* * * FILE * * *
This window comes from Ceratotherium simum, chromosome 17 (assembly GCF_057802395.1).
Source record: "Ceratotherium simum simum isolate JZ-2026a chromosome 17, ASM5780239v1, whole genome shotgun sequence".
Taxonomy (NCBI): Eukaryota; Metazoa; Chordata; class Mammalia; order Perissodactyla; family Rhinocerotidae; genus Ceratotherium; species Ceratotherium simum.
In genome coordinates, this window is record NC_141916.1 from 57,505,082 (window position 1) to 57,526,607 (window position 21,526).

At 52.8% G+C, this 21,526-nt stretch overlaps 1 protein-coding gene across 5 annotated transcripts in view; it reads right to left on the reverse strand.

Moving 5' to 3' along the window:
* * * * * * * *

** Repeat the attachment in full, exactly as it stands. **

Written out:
This window comes from Ceratotherium simum, chromosome 17 (assembly GCF_057802395.1).
Source record: "Ceratotherium simum simum isolate JZ-2026a chromosome 17, ASM5780239v1, whole genome shotgun sequence".
Taxonomy (NCBI): Eukaryota; Metazoa; Chordata; class Mammalia; order Perissodactyla; family Rhinocerotidae; genus Ceratotherium; species Ceratotherium simum.
In genome coordinates, this window is record NC_141916.1 from 57,505,082 (window position 1) to 57,526,607 (window position 21,526).

At 52.8% G+C, this 21,526-nt stretch overlaps 1 protein-coding gene across 5 annotated transcripts in view; it reads right to left on the reverse strand.

Moving 5' to 3' along the window: